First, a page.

HAYDEN, Ala. — When Stacey Staton Elam’s dog Chris ran away, she was devastated.
The black poodle mix, named in memory of her late husband, was helping her cope with his death.
“Chris got me through the most horrible time in my life, and when he got lost, it was like I had lost a connection to my husband,” Elam wrote in a Facebook message to McClatchy News.
But thanks to a microchip and the kindness of strangers, that connection wasn’t lost for long.
Weeks after Chris slipped off his leash while on a walk in Hayden, Alabama, Elam received an email on her 11th wedding anniversary from an animal shelter that had scanned his microchip.
Her beloved companion had been found, but the saga wasn’t over.
The animal shelter that was caring for Chris was in Pender County, North Carolina — about 500 miles away.
Jewell Horton, manager of the Pender County Animal Shelter, posted a photo of Chris on the shelter’s Facebook page and explained Elam’s story.
“Facebook!!!! What are we gonna do!!!! Can someone get Gordo home!?!?!” reads the post that uses the dog’s original name, given to him before Elam adopted him.
Within days, a local resident, Holly Stahl, had volunteered to make the nine-hour drive to take the dog home to Alabama.
“I am blessed to have been able to help,” Stahl wrote on Facebook when she arrived at Elam’s home with Chris. “It was absolutely heartwarming to reunite them!”
Elam wrote in a Facebook message that she was overjoyed to see Chris again.
“When Holly arrived and Chris jumped into my arms, it was like we had never been apart,” she said. “I was over the moon.”
Horton said she was touched, but not surprised, that a member of the community offered to assist.
“We are very blessed to have such a huge following on our Facebook page,” Horton told McClatchy News. “Any time we have a special needs situation like this, they always jump in and jump to our aid. I knew in my gut somebody somewhere was going to step up to help with this situation.”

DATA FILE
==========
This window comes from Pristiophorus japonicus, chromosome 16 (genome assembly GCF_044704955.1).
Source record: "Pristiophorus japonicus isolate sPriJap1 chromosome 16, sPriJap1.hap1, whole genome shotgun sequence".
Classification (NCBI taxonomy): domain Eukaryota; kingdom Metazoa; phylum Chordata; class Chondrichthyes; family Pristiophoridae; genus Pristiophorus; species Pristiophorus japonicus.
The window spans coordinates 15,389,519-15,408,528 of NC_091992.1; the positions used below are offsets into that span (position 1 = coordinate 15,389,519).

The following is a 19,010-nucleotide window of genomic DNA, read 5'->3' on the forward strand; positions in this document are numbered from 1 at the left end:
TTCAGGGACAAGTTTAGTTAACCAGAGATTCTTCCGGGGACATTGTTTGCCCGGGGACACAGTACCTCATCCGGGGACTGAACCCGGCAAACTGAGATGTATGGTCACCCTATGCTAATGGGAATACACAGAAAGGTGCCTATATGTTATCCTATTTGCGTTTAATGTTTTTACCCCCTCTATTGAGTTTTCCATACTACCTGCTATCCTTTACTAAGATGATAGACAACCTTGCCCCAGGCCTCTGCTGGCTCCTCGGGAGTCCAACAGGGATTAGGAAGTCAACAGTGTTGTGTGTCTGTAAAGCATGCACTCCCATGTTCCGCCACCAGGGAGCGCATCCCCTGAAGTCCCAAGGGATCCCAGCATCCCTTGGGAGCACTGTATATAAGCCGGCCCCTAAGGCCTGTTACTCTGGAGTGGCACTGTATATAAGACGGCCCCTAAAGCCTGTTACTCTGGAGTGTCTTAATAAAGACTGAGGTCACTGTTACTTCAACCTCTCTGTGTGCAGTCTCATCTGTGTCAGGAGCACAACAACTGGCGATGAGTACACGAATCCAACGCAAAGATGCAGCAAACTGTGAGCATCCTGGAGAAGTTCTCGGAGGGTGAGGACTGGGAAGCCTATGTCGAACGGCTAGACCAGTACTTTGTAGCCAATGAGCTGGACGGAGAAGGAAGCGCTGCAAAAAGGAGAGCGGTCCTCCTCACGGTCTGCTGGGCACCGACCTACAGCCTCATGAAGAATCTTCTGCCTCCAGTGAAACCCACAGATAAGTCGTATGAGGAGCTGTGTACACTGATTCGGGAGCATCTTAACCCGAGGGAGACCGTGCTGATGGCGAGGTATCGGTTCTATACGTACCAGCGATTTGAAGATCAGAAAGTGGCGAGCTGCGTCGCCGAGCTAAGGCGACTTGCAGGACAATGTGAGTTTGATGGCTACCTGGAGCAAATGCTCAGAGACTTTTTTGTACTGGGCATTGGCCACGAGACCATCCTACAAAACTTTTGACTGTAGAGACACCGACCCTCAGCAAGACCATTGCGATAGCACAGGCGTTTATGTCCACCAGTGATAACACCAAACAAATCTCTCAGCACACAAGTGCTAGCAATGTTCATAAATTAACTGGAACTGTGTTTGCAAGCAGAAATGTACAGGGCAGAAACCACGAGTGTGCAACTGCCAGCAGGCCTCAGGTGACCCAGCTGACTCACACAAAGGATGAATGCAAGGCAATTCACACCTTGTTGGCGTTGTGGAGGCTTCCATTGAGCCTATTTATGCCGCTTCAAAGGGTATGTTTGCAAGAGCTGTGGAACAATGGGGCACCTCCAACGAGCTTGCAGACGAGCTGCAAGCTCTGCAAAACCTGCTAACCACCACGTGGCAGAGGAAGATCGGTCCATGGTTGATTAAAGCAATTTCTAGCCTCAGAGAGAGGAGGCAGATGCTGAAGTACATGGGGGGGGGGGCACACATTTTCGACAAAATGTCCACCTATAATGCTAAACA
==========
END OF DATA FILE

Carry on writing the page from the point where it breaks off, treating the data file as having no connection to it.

Horton said it’s possible that Chris was picked up by someone passing through Hayden, Alabama, and escaped again when he reached North Carolina. When his microchip was scanned, some of his owner’s information wasn’t current, but the email address was, she said.
She encouraged pet owners everywhere to get their animals microchipped.
“(Elam) would have never found her dog had it not been for that microchip,” she said. “It’s literally the difference in getting your pet back.
Also essential to the story’s happy ending was the kindness of strangers who volunteered their time to help, Horton said.
“It’s just amazing how that human-animal bond, how important it is, for one, but how much it brings communities together,” she said. “That’s one of the amazing things about my job, because I work in an industry where that kind of compassion still exists.”
Elam believes, too, that another factor was at play in helping get her dog back.
“Being that all this happened around my wedding anniversary,” she wrote, “I know my husband Chris had a hand in all of this.”